We are seeing double, again. Maybe it’s a minor thing, but have you been to the news stand in recent days? If so, you will notice that, once again, Newsweek and Time have the exact same covers. In their race to get the news of President Ronald Reagan’s death into print, both magazines chose the same photo for the cover. Of the millions of shots available of the former president, they both are compelled to use the same image.
Check out the New York Times story on this event. It isn’t the first time it has happened. In the article, the New York Times points out that twin covers were published when the Challenger accident occurred. I can remember when OJ was arrested: same thing. And it happened when we captured Saddam; the two magazines even had the same headline: “We Got Him.”
Now I’m not rushing to any judgments here, but isn’t it a little strange? I’m not suggesting conspiracy theories or anything, but what does it mean? Does it really say anything about where we get our news, or am I making a bigger deal out of it? It’s just got to irk the editors that, having the same world view, they continue to butt heads in such a way. Kinda hard to differentiate from your competitor, I’d say. Maybe that’s more the nature of mass market journalism–that when you’re aiming for lowest common denominator, lets’ say, you run into some problems. According to the Times story, the editors of the respective magazines suggest it’s no big deal. Bound to happen they say.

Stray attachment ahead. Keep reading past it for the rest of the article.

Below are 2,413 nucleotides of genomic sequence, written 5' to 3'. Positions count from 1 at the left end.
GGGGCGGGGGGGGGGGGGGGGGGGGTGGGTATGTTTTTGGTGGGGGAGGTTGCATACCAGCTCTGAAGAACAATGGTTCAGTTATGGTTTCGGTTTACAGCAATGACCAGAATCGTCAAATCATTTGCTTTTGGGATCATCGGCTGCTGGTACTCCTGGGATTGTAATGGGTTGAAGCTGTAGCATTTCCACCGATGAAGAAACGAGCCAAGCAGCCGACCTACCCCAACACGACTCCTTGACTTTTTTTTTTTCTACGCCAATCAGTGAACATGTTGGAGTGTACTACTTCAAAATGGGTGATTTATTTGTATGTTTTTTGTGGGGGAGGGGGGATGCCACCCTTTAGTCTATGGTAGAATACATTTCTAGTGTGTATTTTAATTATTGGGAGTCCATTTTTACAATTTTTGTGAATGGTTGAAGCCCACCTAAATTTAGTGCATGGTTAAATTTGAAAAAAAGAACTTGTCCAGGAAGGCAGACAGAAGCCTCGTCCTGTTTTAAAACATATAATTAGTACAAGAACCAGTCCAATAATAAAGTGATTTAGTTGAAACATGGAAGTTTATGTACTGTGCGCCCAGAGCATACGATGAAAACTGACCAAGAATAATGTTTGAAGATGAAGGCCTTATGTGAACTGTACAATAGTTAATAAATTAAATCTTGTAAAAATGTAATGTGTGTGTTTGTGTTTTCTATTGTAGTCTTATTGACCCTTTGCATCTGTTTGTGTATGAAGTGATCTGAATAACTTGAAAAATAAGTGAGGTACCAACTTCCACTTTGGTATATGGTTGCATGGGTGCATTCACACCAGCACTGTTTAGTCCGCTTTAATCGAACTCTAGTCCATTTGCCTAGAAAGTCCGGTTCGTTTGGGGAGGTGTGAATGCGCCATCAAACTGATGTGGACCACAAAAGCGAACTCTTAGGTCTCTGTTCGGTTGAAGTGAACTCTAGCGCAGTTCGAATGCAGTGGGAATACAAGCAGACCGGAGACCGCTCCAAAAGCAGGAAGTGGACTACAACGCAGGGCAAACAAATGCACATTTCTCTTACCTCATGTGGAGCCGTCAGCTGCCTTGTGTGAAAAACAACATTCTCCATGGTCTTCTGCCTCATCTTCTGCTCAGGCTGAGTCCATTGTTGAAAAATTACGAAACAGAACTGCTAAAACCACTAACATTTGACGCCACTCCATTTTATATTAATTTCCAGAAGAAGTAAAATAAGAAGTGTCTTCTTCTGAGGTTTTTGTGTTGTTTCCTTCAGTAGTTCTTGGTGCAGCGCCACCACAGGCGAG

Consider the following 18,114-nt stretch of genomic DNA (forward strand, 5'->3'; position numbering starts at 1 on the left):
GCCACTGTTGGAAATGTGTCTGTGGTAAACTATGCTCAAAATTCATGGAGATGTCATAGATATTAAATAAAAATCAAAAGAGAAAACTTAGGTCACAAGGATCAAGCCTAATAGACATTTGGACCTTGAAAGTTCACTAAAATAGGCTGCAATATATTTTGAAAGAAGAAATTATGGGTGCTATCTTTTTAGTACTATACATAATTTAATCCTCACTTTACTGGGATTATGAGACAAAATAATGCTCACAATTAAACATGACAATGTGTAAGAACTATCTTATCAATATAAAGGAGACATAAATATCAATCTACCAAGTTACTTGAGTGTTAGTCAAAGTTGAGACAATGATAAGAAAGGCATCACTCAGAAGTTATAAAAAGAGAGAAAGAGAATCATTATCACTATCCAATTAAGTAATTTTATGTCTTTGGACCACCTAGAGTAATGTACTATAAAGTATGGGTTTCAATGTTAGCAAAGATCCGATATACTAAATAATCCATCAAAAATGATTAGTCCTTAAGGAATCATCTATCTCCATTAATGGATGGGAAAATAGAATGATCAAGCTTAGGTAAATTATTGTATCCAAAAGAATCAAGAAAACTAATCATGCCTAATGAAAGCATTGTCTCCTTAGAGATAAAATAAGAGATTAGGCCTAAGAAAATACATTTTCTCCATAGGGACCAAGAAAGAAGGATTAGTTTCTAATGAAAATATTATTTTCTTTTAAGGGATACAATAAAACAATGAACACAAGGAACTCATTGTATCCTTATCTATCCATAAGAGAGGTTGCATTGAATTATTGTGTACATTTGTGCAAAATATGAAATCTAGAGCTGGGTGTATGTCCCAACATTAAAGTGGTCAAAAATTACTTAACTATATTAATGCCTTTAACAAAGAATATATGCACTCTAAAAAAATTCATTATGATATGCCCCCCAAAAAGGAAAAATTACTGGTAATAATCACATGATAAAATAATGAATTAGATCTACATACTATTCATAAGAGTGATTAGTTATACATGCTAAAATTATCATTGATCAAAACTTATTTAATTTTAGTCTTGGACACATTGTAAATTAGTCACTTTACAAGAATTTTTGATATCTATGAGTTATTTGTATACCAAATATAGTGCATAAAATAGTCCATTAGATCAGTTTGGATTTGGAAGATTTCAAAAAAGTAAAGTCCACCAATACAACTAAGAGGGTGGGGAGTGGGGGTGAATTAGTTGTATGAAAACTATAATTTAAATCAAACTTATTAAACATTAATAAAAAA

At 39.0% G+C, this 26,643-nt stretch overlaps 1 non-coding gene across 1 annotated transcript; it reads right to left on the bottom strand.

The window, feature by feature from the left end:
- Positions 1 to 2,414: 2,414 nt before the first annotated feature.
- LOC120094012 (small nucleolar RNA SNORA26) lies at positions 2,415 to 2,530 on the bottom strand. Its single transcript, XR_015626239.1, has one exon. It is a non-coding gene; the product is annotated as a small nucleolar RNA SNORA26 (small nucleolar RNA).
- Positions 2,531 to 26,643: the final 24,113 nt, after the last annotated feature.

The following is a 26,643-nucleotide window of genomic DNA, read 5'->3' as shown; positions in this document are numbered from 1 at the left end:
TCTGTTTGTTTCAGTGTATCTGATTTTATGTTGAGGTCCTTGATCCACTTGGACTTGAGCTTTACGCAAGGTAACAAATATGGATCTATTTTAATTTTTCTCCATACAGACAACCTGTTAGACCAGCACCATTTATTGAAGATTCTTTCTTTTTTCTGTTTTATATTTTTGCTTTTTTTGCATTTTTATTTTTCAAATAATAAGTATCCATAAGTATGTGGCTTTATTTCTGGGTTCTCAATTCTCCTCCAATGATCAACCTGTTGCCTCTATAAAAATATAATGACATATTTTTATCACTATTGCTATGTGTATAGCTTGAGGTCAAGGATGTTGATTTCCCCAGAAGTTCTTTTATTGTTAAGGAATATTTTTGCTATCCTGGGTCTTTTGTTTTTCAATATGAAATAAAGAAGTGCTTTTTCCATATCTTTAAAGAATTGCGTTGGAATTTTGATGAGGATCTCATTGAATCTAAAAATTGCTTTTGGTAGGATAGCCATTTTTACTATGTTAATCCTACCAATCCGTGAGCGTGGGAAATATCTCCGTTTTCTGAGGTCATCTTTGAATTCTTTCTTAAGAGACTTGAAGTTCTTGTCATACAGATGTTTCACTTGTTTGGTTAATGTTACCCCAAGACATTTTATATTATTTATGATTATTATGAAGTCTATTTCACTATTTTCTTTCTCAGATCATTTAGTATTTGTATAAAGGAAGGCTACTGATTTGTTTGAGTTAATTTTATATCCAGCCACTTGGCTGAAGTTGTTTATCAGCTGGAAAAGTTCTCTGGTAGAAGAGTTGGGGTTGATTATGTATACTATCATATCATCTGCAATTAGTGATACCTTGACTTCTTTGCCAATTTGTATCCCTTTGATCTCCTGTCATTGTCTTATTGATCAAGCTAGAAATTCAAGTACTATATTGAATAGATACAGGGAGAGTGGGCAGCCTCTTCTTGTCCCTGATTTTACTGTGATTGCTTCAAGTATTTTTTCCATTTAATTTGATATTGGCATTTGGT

“This is not the first time this has happened, and it certainly won’t be the last,” said Jim Kelly, managing editor of Time.” According to the newspaper, the coincidence is likely to have little if any effect on the bottom line, since news stand sales count for very little; most of the printed copies are mailed to subscribers.
But I can’t leave it there. In an information world, where so much of who we are and what we do depends on the information that we have access to, it just leaves a taste in my mouth that modern day big media is a little too automatic; that it’s uninspired paint by numbers. I’m sure I’m going out there now, stretching my argument pretty thin. Someone reel me back in.